*Says over N4trn expended as subsidy in six years
*Govt under pressure from labour unions, backtracks on subsidy removal plans
18 December 2015, Sweetcrude, Abuja – The Nigeria Extractive Industries Transparency Initiative, NEITI, has said removal of the subsidy will free over N700 billion annually which can be channeled to provision of infrastructure like roads, education, health service, power, security, creation of jobs and basic benefits for the poor in the society.
The Acting Executive Secretary of NEITI, Dr. Orji Ogbonanya Orji, stated this while addressing a Policy Roundtable on Subsidy Removal Debate organized by the Shehu Musa Yar’Adua Centre, in Abuja.
He noted that, “From NEITI’s independent audit report, over N4 trillion has been paid as subsidy to marketers from 2006-2012. The breakdown of the subsidy shows that N2.197Billion was paid as subsidy in 2006. This rose to N236.64Billion in 2007 and N360.1Billion in 2008.”
He added, “In 2009, the country paid N198.1 billion as subsidy for petroleum products and in 2010 the subsidy payment rose to N416.45Billion.
“The payments skyrocketed to N1.9 trillion in 2011. Payments of oil subsidy declined to N690Billion in 2012 following the subsidy protests across the country in January of that year.”
Meanwhile, after coming under fire from the Nigeria Labour Congress (NLC) over remarks purporting that the government was seriously considering removing subsidy next year, the Minister of State for Petroleum, Dr. Emmanuel Ibe Kachikwu yesterday said the Federal Government will not scrap the Petroleum Support Fund (also known as subsidy) but will, instead, embark on price modulation.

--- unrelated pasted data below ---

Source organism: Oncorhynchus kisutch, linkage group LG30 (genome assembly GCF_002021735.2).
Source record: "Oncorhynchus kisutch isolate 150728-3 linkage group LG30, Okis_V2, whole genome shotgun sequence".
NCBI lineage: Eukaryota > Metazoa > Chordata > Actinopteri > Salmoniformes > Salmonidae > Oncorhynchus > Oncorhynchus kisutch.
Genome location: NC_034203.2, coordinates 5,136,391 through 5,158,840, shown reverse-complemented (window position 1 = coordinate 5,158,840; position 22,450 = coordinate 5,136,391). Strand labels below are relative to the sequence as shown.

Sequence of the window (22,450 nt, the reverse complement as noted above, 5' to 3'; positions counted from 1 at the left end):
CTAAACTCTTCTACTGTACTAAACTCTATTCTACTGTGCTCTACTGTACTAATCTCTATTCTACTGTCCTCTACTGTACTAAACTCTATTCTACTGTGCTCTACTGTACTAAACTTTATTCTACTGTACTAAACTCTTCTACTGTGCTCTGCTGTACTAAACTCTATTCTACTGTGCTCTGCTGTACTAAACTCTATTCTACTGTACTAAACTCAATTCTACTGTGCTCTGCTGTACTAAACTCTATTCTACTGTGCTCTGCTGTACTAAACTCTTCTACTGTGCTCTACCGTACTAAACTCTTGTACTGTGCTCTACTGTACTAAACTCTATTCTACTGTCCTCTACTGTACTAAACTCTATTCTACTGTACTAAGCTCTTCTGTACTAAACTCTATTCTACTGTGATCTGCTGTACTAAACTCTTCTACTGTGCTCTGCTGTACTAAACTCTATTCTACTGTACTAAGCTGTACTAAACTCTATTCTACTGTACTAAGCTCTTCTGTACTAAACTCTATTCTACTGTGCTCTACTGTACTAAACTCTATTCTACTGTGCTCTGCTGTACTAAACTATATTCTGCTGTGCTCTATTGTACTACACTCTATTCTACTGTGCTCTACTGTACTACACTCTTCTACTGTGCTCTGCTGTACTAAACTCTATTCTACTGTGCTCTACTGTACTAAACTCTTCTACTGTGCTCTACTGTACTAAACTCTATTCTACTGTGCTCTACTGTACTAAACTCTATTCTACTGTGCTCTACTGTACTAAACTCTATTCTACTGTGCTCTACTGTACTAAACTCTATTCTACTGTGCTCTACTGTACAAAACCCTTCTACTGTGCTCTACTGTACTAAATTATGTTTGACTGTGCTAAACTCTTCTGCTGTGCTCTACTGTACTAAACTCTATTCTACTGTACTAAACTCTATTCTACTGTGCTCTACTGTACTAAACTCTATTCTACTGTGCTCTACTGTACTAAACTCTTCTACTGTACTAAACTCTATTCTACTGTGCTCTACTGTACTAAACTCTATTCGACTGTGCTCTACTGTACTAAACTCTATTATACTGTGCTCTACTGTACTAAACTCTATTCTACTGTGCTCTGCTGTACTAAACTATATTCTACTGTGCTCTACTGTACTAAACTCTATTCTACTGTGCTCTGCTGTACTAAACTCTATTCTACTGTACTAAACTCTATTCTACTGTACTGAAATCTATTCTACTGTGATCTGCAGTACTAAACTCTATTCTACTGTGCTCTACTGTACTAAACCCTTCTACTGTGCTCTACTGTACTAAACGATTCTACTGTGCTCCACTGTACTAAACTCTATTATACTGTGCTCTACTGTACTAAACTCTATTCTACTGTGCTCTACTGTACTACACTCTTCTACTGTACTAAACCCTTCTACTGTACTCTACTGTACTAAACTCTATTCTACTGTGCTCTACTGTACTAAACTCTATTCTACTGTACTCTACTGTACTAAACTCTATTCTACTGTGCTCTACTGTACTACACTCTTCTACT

He denied saying the price of petrol will go up in January.
Addressing a press conference in Abuja, he said the Nigerian National Petroleum Corporation (NNPC) will alongside the Petroleum Product Pricing Regulatory Agency (PPPRA) sit to determine the new template to arrive at a new price which will be subject to quarterly review in line with the price of crude oil.
He explained that government is planning to use N87 and N97 as a ceiling for the price modulation at every given time instead of fixing the fuel price without basis.
According to Kachikwu, “ I did not say that refine product will sell N97 next year. That is not what I said. I said between a bound of N87 and N97. We are going to look at the prices.
“Today the price is close to N87 so there might be no need to change prices. By January, it may well go up slightly. By February it may well go up slightly. But March it may well go up slightly; by April, it may come down.
“So it is all a dynamic of what the price of crude is. So I have not put a static figure; myself and PPPRA will sit down to do the calculation to be able to announce what the PMS will sell for in January. We do not anticipate any major shift in the cost of crude today.”
The minister who lamented that the Federal Government spent an unbearable over N1 trillion on fuel subsidy this year said NNPC has to take measures to whittle some of the cost elements of the subsidy template.
He said government will now look at how to reduce its allocation to the Petroleum Equalisation Fund (PEF) and foreign exchange.
He said: “Now what we are doing is review the PPPRA template – how we can whittle down some of the cost elements – the cost for clearing, allocation for PEF. We will reduce – foreign exchange provision (what do we do with the foreign exchange so that some stability in the exchange rate is achieved.
“It is a key component that when you deregulate, you are back to square one or so. So we are looking at how do we provide allocation in the oil industry so that there is certainty in terms in the regime for FS and that saves you the exchange component in the whole analysis.”
He said President Muhammadu Buhari has resolved that government will get a technical partner to repair and run the refineries and bring out its investment.